An aerospace welder can complete diverse, unique projects throughout their careers, such as airplanes or helicopters. However, some of the works may also include rockets, satellites, and other types of spacecraft.
What are the common materials utilized in aerospace welding?
It can be challenging to mention all of the materials used in this industry. However, some of the most common may include aluminum, titanium, and steel alloys, such as stainless steel. Copper, carbon steel, and even carbonized steel are often listed as materials.
This list is pretty limited compared to the number of elements utilized in aerospace welding. It depends on the project at hand and its objectives of it.
How to become an Aerospace Welder
Now that we know what aerospace welding is all about, how do you start in this field?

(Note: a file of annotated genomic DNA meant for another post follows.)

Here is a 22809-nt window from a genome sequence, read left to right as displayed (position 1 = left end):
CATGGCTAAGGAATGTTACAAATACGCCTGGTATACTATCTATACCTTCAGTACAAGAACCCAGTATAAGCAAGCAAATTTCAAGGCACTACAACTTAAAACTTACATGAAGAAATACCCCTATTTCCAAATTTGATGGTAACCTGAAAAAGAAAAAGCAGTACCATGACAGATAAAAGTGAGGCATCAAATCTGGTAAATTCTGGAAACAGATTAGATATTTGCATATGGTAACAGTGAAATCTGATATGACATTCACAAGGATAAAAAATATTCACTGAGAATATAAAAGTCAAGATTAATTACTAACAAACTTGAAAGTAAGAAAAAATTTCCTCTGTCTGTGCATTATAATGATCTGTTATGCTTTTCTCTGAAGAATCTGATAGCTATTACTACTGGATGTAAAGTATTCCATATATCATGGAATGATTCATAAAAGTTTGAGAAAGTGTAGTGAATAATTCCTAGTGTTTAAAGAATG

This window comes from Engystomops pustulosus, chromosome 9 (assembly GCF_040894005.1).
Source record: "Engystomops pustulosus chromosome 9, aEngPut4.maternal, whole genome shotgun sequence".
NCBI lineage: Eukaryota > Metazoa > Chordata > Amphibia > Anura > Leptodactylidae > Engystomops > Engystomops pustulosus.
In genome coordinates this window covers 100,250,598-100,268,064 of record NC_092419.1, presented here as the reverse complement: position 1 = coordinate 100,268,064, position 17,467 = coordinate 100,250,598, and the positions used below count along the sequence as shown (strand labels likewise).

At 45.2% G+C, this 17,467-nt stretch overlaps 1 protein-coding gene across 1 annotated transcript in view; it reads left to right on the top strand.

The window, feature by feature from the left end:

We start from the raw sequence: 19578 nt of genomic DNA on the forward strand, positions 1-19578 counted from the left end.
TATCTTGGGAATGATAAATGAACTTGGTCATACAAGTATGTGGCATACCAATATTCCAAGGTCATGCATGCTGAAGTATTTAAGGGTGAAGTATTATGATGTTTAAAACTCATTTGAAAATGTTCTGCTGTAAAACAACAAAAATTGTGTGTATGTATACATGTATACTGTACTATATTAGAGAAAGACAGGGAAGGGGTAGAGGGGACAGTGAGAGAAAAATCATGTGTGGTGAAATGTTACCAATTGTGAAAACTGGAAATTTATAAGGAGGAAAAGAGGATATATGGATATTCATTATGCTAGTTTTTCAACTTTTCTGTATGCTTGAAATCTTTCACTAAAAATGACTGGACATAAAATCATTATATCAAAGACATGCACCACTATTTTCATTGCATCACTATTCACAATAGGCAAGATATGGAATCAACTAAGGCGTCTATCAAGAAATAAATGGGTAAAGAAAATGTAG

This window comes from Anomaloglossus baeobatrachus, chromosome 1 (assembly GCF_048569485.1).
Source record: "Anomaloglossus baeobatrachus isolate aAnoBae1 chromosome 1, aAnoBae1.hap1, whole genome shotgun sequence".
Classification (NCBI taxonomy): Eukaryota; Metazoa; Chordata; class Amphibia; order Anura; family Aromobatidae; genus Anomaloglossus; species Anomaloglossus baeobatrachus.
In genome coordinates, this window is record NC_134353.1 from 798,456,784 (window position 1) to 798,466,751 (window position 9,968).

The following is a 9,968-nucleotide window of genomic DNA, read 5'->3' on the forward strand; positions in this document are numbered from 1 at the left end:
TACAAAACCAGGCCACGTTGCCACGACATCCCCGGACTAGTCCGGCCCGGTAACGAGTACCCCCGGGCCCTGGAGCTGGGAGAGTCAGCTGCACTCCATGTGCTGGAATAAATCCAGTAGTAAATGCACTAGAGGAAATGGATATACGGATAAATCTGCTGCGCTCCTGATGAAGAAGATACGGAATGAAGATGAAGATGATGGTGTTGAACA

Well, if you’re interested in aerospace welding, you probably have an adventurous soul. This part of the article will tell you what you need to become an aerospace welder. Of course, it takes time, but your effort will be worth it in the end.
Obtain a high school diploma or equivalent
You need to become an aerospace welder first is a high school diploma or an equivalent document (GED, for instance). It is the most basic requirement in the field.
Still, it is worth noting that employers are more likely to consider applicants who possess an associate’s degree in welding technology or a similar niche. Furthermore, if you would like to sign up for a welding school program, you’ll be required to have a high school diploma or Ged.
If you don’t have this document, perhaps it is time to start working on it!
Four-year degree in welding and fabrication or mechanical engineering